Offshore, Project Development, Wind Power

Wind Production Facilities to be Built in United Kingdom

A Danish wind energy company will set up a production facility in Scotland.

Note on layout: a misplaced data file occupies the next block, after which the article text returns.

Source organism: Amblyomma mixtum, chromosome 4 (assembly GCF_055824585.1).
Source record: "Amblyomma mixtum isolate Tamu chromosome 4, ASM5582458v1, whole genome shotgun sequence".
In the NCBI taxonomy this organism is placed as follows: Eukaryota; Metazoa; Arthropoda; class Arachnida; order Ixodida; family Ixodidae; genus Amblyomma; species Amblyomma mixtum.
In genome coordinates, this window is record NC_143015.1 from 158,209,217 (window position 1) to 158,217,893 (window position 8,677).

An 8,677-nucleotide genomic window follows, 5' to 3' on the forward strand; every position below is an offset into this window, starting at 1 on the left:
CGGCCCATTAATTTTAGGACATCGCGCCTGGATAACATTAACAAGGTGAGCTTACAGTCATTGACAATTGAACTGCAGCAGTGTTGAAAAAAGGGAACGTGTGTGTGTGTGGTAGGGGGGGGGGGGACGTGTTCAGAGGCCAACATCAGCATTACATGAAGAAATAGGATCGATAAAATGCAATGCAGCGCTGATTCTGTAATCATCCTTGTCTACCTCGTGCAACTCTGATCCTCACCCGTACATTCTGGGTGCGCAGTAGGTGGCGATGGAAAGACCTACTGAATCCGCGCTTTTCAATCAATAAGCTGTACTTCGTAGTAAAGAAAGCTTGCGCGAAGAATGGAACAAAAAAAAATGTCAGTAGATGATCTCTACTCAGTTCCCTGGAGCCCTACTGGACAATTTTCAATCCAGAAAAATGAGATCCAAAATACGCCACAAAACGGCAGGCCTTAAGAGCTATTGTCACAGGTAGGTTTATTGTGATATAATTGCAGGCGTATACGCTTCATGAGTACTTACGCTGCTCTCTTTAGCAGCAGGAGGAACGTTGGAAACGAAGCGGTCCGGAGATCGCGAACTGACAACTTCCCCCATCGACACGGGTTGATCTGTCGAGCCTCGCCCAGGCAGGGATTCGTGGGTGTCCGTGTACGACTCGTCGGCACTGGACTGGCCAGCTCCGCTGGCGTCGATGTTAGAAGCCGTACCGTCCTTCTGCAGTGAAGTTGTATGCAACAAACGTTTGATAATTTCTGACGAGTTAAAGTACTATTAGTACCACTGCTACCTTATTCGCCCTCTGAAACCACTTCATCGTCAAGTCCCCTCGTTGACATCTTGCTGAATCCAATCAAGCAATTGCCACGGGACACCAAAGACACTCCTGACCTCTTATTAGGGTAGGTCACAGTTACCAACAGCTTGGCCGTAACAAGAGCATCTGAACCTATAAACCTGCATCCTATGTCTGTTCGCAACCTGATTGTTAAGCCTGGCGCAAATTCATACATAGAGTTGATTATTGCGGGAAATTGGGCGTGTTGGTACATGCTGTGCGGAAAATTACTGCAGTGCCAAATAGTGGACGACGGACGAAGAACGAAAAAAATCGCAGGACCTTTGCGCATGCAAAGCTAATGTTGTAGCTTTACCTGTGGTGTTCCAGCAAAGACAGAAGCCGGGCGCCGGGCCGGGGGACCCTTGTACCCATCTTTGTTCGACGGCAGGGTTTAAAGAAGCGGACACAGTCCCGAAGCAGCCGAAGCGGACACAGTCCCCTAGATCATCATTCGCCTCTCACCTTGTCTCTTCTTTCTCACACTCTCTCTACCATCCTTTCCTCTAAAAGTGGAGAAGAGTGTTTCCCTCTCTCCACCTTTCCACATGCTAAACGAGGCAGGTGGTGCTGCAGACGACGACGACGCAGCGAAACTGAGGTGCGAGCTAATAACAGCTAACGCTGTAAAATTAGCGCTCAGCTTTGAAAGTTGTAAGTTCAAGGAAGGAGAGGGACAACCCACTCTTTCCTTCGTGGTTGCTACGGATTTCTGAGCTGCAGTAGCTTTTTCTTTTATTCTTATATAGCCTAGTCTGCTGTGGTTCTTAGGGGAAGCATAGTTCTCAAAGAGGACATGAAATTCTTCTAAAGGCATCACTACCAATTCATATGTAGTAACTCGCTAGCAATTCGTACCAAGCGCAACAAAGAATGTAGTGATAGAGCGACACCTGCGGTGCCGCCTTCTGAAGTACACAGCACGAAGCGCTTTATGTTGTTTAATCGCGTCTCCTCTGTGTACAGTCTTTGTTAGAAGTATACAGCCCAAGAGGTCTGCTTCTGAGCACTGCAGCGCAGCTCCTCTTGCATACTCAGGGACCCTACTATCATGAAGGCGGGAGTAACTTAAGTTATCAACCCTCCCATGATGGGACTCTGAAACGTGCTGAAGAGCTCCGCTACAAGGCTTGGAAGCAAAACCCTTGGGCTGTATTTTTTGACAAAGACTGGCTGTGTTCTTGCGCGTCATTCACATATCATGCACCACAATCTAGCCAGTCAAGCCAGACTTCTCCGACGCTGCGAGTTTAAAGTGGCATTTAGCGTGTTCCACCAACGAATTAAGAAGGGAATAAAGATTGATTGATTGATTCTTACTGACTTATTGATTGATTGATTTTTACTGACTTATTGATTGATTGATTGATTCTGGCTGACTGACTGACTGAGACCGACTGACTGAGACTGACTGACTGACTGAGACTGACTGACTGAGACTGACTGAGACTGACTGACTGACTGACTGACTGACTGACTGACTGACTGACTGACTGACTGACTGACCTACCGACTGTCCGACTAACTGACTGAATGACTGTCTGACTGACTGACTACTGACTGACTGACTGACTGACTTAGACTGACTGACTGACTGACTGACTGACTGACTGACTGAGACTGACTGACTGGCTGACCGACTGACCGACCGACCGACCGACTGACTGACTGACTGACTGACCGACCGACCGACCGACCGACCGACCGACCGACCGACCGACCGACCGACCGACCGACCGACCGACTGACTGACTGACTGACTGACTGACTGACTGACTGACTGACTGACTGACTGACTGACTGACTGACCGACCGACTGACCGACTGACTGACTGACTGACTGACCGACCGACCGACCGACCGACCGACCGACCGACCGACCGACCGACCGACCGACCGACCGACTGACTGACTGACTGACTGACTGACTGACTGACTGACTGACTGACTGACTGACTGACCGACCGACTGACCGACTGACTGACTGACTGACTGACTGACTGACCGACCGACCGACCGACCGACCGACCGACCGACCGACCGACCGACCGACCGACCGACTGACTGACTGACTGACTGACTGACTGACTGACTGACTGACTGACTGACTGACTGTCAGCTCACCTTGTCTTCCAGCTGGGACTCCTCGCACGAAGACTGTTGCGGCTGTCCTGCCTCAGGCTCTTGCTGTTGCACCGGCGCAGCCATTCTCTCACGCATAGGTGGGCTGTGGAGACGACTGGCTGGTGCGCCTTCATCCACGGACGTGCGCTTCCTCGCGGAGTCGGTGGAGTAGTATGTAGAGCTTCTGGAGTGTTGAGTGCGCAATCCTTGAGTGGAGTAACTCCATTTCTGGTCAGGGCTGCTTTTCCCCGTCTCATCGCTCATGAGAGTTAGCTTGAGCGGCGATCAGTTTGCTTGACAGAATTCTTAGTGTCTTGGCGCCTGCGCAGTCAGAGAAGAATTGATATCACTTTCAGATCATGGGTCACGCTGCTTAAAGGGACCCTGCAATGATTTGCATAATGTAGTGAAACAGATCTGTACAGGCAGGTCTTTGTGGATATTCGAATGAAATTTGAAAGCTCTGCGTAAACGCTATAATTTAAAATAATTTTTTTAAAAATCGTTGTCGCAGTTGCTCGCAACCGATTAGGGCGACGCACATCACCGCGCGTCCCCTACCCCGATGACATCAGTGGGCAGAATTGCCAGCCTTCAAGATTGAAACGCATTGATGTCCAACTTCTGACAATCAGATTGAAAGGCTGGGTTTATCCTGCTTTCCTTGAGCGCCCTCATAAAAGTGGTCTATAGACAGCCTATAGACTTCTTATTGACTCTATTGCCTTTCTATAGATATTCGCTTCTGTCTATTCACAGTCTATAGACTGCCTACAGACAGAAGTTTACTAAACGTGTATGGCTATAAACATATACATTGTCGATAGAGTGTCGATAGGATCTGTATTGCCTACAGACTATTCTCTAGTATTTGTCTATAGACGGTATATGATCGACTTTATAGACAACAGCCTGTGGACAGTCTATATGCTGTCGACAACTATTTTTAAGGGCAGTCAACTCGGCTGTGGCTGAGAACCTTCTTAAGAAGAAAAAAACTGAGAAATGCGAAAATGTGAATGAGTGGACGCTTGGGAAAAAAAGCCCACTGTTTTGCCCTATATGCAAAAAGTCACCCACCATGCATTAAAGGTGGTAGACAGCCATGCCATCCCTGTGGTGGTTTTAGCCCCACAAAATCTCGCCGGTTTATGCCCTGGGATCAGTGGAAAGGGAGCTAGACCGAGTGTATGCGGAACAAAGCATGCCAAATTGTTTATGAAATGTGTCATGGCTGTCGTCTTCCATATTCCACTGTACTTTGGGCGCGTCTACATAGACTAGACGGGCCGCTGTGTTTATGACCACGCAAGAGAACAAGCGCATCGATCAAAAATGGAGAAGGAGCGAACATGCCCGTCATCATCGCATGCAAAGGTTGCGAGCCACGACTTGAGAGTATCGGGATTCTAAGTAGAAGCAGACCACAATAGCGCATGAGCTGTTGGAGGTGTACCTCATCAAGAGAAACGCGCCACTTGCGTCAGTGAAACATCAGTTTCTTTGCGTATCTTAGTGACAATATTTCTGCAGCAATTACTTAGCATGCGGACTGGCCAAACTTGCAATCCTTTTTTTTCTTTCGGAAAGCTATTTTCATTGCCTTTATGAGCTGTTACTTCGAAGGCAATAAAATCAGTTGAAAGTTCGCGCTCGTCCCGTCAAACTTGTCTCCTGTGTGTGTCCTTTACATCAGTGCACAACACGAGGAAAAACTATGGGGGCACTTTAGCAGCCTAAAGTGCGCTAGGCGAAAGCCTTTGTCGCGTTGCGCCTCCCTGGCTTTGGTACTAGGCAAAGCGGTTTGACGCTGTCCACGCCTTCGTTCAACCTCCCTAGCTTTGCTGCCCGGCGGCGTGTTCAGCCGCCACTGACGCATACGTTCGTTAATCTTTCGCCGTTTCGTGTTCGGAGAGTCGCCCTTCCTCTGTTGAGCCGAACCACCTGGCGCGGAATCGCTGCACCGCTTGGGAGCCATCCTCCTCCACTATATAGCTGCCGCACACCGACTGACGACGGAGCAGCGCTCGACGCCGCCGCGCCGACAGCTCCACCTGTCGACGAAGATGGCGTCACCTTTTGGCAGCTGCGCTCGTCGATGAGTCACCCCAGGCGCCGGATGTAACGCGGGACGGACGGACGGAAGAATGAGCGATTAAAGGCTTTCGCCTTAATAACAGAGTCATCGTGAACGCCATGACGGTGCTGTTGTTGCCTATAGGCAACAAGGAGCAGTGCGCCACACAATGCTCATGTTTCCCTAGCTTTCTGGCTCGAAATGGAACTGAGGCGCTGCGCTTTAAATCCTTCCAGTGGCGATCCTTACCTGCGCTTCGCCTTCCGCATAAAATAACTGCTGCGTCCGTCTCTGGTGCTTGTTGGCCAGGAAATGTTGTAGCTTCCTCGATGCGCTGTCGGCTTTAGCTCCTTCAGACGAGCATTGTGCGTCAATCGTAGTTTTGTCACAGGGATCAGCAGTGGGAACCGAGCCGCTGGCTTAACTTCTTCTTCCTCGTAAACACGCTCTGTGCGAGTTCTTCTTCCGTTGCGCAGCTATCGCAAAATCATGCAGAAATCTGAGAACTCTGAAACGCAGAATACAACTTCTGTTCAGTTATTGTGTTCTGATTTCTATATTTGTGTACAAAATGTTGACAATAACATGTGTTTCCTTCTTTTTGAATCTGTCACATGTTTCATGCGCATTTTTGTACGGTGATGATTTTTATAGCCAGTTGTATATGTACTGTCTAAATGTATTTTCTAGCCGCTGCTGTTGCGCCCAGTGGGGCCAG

CAMPBELTOWN, Scotland, UK, 2001-06-19 [SolarAccess.com] A Danish wind energy company will set up a production facility in Scotland. Vestas Wind Systems A/S will establish a subsidiary, Vestas – Celtic Wind Technology Ltd., to secure and expand its market in the British Islands. It will spend £9.5 million to lease 10,000 m2 of factory space near Campbeltown on the west cost of Scotland. It will invest another £2.8 million in production equipment, and the plant should be operational by early next year. The buildings will be leased from Highlands & Islands Enterprise, an organization that promote economic development. It will create 100 jobs in an area of high unemployment following the closure of the local Machrihanish Air Force base and the local shipyard. “After almost two years of planning, we are extremely pleased that this project is now progressing,” says Tom Pedersen, managing director of Vestas – Danish Wind Technology A/S. “It will provide an excellent platform for servicing clients in the rapidly expanding markets on the British Islands. assembly of wind turbines and production of steel towers.” “Mechanisms are now in place to meet ambitious political targets set for renewable generation of electricity, and the creation of a domestic industry to serve this market is the next natural step,” he adds. “Scottish Power Plc., the largest electric utility in Scotland, has been instrumental in this project, with their commitment to further expand their already large portfolio of wind farms in the Kintyre area and elsewhere in Scotland.” “The government is committed to bringing green energy from the margins into the mainstream,” explains British energy minister Brian Wilson. “The government is doing everything it can to help industry meet our target of supplying 10 percent of our electricity from renewable sources by 2010.” “Government direct support for renewables has also been boosted to over £260 million over the next three years,” he adds. “This factory is a perfect example of how a green revolution will not only reduce the effects of climate change but also create new sustainable jobs. The UK now provides a green market to support the development of a green manufacturing sector.” Federal spending on renewables includes £100 million for green energy announced this spring by the Prime Minister, and the £39 million in support for offshore wind from the Department of Trade & Industry announced last year. There is £50 million in support for offshore wind and energy crops from the National Lottery, £10 million for photovoltaics systems over the next three years, £12 million in grants for planting energy crops, and £55.5 million for enhanced renewable energy research. “I am also extremely encouraged that the Scottish Executive has announced that it has raised its target for the use of green energy in Scotland from the present 12 percent to around 18 percent by 2010,” says Wilson. “Much of this increase, driven by the Renewables Obligation, is expected to be met by new windfarms, and Vestas will be well placed to compete for this new business.” Vestas manufactured the turbines for Britain’s first offshore windfarm at Blyth, Northumberland. The £4 million project off Blyth Harbour uses two turbines to generate electricity for 3000 homes. Vestas claims to have 30 percent of the global market for wind systems. “Although the U.K. has the largest wind resource in the whole of Europe, it has fallen behind other countries in developing clean green energy,” says Mark Johnston of Friends of the Earth. “This new investment in 21st century technology is a big vote of confidence in the U.K. renewables market, a tremendous boost to jobs in the energy and engineering sectors, and a substantial long term benefit to the environment.” The facility is Britain’s first commercial scale wind turbine plant. “Renewable energy is vital in the fight against dangerous climate change and the need to use less coal, oil and gas,” adds Johnson. “Developments such as the new Vestas plant demonstrate that the U.K. and Europe is serious about making the Kyoto Protocol work, with or without the United States.” “As we approach the international climate conference in Bonn next month, Tony Blair and John Prescott must stand firm with the European Union to provide the global leadership that is essential to get the agreement ratified and into force next year,” he says. Britain has 800 grid-connected wind turbines at 60 sites, with units imported from Denmark and Germany. The government announcement in April to approve 600 turbines at 18 offshore sites will represent an investment of £1.5 billion. The Utilities Act approved last year will soon lead to the introduction of a ‘Renewables Obligation’ on electricity suppliers that will require them to annually increase the proportion of renewable energy sold to customers. The government has set a target of 10 percent of all power generation to be from renewables by 2010.